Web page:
01/07/2011 8' 53''

English

Rita McBride's works explore the boundaries between architecture, sculpture and installation. She focuses on seemingly secondary urban elements and takes them out of their context, changing their scale, their materials and their relationship to the surrounding space.

Parking lots, bleachers, pipes, HVAC units, water towers and awnings are just some of the targets of McBride's metaphorical transformations. After an initial moment of recognition and familiarity, viewers who confront her works go through an alienation phase that forces them to rethink their relationship to the actual exhibition event, and to question the meaning that we usually attribute to spaces and materials. Her use of materials such us raffia, Venetian glass, Carrara marble, bronze and canvas in connection with ordinary urban elements shows the inherent contradictions between mass production and craftsmanship, between high and low culture.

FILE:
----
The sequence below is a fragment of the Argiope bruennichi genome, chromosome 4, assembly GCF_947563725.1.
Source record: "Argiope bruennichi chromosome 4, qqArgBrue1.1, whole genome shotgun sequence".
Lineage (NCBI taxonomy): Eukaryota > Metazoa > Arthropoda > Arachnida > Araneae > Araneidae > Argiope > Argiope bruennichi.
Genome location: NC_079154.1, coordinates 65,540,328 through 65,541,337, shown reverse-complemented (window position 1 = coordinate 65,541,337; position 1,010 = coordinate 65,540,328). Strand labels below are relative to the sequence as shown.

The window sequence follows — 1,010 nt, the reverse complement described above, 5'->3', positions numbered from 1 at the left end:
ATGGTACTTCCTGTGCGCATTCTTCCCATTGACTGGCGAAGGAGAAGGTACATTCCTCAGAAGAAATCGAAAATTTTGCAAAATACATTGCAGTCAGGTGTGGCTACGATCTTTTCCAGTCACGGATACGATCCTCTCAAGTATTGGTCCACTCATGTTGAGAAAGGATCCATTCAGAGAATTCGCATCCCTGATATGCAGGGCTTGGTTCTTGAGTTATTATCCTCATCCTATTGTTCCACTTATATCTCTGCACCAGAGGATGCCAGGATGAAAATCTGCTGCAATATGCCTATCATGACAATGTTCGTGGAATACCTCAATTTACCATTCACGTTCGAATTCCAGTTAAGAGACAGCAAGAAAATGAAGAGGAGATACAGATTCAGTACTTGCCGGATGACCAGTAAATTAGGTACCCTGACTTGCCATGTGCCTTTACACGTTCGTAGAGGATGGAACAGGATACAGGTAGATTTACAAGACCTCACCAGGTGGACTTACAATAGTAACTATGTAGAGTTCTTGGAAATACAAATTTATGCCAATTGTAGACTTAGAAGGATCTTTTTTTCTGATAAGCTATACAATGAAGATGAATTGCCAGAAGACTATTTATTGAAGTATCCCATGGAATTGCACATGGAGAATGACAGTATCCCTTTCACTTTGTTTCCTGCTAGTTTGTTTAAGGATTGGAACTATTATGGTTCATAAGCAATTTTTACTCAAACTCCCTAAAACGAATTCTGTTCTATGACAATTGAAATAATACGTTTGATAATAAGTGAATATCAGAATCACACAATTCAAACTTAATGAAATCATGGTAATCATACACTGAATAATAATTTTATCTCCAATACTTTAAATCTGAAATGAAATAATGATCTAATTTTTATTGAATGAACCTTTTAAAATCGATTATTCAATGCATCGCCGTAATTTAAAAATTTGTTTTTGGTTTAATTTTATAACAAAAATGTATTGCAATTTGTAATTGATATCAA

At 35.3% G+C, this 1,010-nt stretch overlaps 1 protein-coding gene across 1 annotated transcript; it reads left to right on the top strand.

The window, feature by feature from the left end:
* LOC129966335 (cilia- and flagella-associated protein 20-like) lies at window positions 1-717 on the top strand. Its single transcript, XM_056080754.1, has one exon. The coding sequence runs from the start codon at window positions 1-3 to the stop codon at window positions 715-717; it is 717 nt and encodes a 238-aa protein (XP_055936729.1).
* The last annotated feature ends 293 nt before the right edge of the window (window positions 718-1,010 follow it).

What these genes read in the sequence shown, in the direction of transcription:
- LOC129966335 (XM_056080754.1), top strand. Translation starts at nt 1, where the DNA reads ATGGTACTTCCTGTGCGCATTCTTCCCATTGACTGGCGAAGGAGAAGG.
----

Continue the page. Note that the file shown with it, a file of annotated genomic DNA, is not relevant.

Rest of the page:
The architecture of modernity, industrial design and minimalist sculpture are three fundamental influences that we can trace through her work, and which McBride tackles with an analytical, critical spirit that is not without irony.

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